From: S. Weir (email@example.com)
Date: Mon Jan 22 2001 - 00:45:56 PST
Both Ron and you make excellent points about the general problems of
broadside diff. pairs. There are some others as well, including thickness,
and moisture content variations. If you look back about 20 months or so in
the archives, I believe you will find Scott pointed pretty much all of
those problems in addition to what you and Ron have mentioned.
At 08:01 PM 1/21/01 -0500, Heard, Chris wrote:
>"SI list (E-mail)" <firstname.lastname@example.org>
Keeping Broadside pairs on Cores only is not practical in dense designs. A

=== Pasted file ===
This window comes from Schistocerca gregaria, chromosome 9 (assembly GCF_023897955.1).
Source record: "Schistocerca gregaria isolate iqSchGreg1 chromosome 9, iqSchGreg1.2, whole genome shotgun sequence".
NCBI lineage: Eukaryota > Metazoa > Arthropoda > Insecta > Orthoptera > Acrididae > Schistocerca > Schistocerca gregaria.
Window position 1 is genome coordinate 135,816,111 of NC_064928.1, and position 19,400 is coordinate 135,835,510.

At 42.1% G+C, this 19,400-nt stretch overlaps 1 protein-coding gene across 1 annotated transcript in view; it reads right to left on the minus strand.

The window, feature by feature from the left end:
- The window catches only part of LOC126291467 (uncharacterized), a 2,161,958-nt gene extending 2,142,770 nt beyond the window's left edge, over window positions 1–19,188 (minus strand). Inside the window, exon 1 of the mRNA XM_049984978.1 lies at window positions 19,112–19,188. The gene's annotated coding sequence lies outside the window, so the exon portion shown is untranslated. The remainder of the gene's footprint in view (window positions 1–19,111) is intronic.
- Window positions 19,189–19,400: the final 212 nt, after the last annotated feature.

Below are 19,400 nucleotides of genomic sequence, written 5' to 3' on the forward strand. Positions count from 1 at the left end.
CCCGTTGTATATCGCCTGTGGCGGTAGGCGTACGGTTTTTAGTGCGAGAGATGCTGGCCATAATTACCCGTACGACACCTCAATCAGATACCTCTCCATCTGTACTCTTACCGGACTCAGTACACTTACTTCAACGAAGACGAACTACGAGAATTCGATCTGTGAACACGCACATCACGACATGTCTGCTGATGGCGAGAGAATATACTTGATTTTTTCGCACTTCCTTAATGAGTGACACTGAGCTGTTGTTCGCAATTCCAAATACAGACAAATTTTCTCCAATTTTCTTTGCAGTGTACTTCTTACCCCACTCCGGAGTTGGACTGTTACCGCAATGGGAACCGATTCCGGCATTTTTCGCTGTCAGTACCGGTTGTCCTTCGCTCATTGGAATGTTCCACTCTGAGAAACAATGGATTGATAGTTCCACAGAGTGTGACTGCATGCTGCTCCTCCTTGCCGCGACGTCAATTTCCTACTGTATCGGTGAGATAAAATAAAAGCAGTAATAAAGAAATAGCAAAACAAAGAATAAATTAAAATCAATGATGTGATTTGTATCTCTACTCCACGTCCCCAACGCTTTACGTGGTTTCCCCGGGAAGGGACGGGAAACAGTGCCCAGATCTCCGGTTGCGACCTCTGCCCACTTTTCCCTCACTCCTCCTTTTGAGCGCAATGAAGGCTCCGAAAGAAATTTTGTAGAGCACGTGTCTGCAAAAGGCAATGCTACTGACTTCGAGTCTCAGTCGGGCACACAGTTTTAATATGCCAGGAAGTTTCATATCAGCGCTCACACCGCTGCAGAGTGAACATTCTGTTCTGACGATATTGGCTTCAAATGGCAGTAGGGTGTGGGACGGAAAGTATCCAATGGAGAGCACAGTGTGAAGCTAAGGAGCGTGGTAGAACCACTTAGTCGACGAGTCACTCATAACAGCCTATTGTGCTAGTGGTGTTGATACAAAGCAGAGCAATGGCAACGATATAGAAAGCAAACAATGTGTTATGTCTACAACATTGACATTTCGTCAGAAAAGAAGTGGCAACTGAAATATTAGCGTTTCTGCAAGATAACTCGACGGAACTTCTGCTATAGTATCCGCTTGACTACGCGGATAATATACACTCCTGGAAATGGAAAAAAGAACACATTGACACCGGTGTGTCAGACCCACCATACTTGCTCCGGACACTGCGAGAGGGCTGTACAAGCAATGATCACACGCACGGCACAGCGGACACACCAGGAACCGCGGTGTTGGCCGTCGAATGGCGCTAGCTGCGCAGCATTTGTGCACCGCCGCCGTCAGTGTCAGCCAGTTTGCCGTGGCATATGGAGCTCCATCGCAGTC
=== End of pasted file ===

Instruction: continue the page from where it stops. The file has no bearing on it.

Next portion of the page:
20 layer construction only has 3 transmission line constructions available
for Broadside routing. Broadside 50 ohm constructions always end up thicker
than edge-coupled, which drives thickness up and total available layer count
in a given mechanical design down. Increased thickness makes manufacturing
engineers angry and less layers makes pcb layout folks angry.
If you don't have too many diff pairs, either way works. If your design has
a large quantity of diff pairs, broadside will make you crazy.
Broadside on backplanes is a bad choice for similar reasons. Cores aren't
available at every construction, increased thickness drives up plated
through hole capacitance which dominates connector signal integrity. Wide
lines with low skin effect are difficult to use because achieving 100 ohms
differentially requires thicker construction...and on it goes.
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